Of course, the proliferation of mobile devices, both phones and tablets, is obvious to everyone. What may not be quite as obvious is just how much and in what ways mobile use of the internet is increasing. We all know that people are checking email and web surfing from their phones. But, would it surprise you to know that American users now spend more time connected to the internet on their mobile devices than they do from desktop computers? Or that the majority of users are now “multi-screening,” or accessing business sites from their mobile devices on a rapidly growing basis?
What all this means to marketers is that you need to be sure that your website is “mobile-friendly.” If users can’t comfortably and easily visit your website, chances are high that they’ll move on to the next site that turns up in their search results.
At one time, it was customary for website developers to produce multiple versions of the same website, to accommodate the differences between different web browsers. But with the increase in types of devices, including smartphones, tablets, and smartwatches, this involves a lot of additional work. Mobile responsiveness means designing your site to accommodate both desktop and mobile users of all types of devices.
With a responsive design, everything on your site – content, images, in fact, the whole structure of the site, will look the same, no matter what device someone is using to view it. So when someone accessess your site from their desktop or laptop computer, they’ll see the fully expanded view of your web pages, in all their glory. But when the same pages are viewed from a mobile phone or tablet, the page will adapt, or respond by scaling down to fit the smaller screen. This eliminates the need to develop multiple versions of the same page for desktop and mobile users.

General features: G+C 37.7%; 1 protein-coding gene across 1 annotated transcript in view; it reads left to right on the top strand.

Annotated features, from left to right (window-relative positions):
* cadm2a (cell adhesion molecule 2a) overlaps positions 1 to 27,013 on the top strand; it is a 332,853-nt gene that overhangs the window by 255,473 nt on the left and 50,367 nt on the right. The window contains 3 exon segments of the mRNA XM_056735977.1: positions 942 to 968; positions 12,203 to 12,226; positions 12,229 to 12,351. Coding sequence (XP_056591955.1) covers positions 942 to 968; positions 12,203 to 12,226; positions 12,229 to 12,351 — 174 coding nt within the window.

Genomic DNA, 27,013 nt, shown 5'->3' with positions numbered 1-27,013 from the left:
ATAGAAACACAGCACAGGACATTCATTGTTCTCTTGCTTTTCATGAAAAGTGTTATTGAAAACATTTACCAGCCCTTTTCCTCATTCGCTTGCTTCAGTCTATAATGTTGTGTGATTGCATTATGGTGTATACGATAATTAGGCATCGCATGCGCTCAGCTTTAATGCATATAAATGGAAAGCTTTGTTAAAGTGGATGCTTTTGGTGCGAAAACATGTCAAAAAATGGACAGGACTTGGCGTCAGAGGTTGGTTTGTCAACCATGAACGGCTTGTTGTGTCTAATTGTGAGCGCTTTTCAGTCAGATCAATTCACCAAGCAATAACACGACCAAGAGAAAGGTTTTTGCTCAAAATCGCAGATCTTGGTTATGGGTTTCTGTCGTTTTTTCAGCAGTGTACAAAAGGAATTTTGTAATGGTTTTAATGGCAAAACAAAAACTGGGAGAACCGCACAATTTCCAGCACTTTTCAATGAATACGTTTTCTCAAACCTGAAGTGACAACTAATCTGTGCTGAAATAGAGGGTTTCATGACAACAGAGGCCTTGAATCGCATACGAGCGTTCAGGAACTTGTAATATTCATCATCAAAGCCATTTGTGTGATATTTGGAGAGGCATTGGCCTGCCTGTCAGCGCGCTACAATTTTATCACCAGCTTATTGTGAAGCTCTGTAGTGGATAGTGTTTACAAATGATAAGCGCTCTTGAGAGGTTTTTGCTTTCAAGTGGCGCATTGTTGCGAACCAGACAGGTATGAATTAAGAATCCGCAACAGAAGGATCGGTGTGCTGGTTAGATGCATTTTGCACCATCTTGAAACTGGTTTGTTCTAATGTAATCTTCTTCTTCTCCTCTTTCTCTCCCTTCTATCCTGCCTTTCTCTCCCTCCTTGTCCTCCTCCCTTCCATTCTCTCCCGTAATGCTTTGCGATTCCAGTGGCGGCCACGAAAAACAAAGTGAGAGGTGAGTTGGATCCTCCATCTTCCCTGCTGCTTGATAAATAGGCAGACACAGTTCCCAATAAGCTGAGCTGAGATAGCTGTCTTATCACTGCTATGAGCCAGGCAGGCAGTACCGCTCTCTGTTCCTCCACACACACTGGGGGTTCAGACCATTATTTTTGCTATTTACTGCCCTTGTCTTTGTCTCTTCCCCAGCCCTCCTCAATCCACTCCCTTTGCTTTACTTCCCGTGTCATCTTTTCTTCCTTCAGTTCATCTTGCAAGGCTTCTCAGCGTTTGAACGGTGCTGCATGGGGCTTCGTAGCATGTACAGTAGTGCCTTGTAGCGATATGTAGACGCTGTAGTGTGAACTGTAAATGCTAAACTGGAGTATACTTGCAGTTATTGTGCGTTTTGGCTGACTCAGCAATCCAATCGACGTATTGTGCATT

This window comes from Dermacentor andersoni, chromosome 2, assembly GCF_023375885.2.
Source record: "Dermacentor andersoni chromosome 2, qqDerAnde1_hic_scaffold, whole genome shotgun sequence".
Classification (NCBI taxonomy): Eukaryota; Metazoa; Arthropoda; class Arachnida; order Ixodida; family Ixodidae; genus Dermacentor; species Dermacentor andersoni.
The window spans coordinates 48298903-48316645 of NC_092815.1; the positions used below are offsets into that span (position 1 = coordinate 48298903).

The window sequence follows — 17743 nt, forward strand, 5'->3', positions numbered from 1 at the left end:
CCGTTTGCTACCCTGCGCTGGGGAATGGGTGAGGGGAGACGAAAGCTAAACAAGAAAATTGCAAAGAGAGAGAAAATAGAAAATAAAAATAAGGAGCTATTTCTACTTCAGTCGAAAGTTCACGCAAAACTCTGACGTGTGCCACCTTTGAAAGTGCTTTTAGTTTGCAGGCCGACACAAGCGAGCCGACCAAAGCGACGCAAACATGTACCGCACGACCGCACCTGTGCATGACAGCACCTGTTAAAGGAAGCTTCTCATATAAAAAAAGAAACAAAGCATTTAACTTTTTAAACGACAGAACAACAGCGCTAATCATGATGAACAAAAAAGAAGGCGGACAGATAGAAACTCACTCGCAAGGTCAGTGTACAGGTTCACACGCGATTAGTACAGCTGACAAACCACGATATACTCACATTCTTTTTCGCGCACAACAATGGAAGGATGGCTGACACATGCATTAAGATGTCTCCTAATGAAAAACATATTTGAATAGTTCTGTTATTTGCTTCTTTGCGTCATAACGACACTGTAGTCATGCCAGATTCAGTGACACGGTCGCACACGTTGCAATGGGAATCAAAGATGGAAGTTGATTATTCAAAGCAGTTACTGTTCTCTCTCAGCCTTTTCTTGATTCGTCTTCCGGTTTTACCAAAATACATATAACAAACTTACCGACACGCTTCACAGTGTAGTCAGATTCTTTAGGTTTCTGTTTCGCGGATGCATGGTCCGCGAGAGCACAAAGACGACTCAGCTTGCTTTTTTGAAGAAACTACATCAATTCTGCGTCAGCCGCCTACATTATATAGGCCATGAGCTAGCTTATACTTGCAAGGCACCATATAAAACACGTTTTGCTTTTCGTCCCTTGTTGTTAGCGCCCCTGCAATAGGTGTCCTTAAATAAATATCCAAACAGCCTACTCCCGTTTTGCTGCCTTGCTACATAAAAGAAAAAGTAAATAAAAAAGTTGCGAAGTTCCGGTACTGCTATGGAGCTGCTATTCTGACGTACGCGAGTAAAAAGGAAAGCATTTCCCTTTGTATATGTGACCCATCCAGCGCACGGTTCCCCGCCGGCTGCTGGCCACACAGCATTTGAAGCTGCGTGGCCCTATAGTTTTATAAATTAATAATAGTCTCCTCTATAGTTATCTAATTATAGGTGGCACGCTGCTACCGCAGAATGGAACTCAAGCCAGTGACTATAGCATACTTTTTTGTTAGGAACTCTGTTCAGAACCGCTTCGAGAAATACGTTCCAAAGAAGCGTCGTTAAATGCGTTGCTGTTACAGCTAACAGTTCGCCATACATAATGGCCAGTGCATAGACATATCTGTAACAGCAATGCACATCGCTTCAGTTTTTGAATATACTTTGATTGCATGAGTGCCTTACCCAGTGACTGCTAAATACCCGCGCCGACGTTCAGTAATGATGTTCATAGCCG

In this day and age, it’s essential. Mobile users are on the go, and are doing business and researching information on the fly, so they don’t have time to waste on sites that don’t work properly for them. No one wants to look at a web page that’s truncated, with important text or images chopped off at the end of the screen. Nor do they want to look at a compressed, shrunken-down version of the desktop site. Confronted with websites that don’t look or work as expected, most mobile users will leave the site and find what they’re looking for elsewhere.
We at Rhino have learned all the subtleties of designing responsive websites. We’d love to show you how we can work with you to provide your web visitors with the user experience you want them to have, whether they’re at home or on the go.